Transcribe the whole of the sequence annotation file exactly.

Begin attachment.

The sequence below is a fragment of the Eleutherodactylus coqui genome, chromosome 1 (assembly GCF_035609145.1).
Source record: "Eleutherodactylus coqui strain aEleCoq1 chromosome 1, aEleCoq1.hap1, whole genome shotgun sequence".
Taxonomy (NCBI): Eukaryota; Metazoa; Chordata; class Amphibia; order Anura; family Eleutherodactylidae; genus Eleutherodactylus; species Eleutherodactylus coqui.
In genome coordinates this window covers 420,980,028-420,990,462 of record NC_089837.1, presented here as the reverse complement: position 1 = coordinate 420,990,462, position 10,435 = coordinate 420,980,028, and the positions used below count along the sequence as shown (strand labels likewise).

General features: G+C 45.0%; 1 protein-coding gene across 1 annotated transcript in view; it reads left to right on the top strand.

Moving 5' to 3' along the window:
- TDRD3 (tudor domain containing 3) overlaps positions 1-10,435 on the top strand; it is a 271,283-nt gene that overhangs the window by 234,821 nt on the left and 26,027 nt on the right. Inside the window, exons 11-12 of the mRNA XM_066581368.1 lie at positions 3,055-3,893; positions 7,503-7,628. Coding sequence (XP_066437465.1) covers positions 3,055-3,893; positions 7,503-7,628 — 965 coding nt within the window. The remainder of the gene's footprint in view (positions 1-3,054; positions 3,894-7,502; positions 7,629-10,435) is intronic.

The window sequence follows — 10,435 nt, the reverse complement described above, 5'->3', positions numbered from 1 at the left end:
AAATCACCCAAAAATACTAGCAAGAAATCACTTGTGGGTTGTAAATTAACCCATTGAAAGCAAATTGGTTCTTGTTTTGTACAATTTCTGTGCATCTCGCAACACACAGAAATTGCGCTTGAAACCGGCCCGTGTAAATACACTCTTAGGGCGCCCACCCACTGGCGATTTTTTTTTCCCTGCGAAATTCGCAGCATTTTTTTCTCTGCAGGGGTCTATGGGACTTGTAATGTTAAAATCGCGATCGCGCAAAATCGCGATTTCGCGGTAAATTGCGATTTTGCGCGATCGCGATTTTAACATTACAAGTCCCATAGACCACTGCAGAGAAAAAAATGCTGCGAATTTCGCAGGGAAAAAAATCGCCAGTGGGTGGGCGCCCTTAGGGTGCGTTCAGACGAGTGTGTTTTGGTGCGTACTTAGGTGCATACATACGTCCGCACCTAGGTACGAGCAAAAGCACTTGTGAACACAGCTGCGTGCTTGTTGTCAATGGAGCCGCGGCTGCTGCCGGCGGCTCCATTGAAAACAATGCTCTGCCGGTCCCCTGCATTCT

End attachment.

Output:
The sequence below is a fragment of the Eleutherodactylus coqui genome, chromosome 1 (assembly GCF_035609145.1).
Source record: "Eleutherodactylus coqui strain aEleCoq1 chromosome 1, aEleCoq1.hap1, whole genome shotgun sequence".
Taxonomy (NCBI): Eukaryota; Metazoa; Chordata; class Amphibia; order Anura; family Eleutherodactylidae; genus Eleutherodactylus; species Eleutherodactylus coqui.
In genome coordinates this window covers 420,980,028-420,990,462 of record NC_089837.1, presented here as the reverse complement: position 1 = coordinate 420,990,462, position 10,435 = coordinate 420,980,028, and the positions used below count along the sequence as shown (strand labels likewise).

General features: G+C 45.0%; 1 protein-coding gene across 1 annotated transcript in view; it reads left to right on the top strand.

Moving 5' to 3' along the window:
- TDRD3 (tudor domain containing 3) overlaps positions 1-10,435 on the top strand; it is a 271,283-nt gene that overhangs the window by 234,821 nt on the left and 26,027 nt on the right. Inside the window, exons 11-12 of the mRNA XM_066581368.1 lie at positions 3,055-3,893; positions 7,503-7,628. Coding sequence (XP_066437465.1) covers positions 3,055-3,893; positions 7,503-7,628 — 965 coding nt within the window. The remainder of the gene's footprint in view (positions 1-3,054; positions 3,894-7,502; positions 7,629-10,435) is intronic.

The window sequence follows — 10,435 nt, the reverse complement described above, 5'->3', positions numbered from 1 at the left end:
AAATCACCCAAAAATACTAGCAAGAAATCACTTGTGGGTTGTAAATTAACCCATTGAAAGCAAATTGGTTCTTGTTTTGTACAATTTCTGTGCATCTCGCAACACACAGAAATTGCGCTTGAAACCGGCCCGTGTAAATACACTCTTAGGGCGCCCACCCACTGGCGATTTTTTTTTCCCTGCGAAATTCGCAGCATTTTTTTCTCTGCAGGGGTCTATGGGACTTGTAATGTTAAAATCGCGATCGCGCAAAATCGCGATTTCGCGGTAAATTGCGATTTTGCGCGATCGCGATTTTAACATTACAAGTCCCATAGACCACTGCAGAGAAAAAAATGCTGCGAATTTCGCAGGGAAAAAAATCGCCAGTGGGTGGGCGCCCTTAGGGTGCGTTCAGACGAGTGTGTTTTGGTGCGTACTTAGGTGCATACATACGTCCGCACCTAGGTACGAGCAAAAGCACTTGTGAACACAGCTGCGTGCTTGTTGTCAATGGAGCCGCGGCTGCTGCCGGCGGCTCCATTGAAAACAATGCTCTGCCGGTCCCCTGCATTCT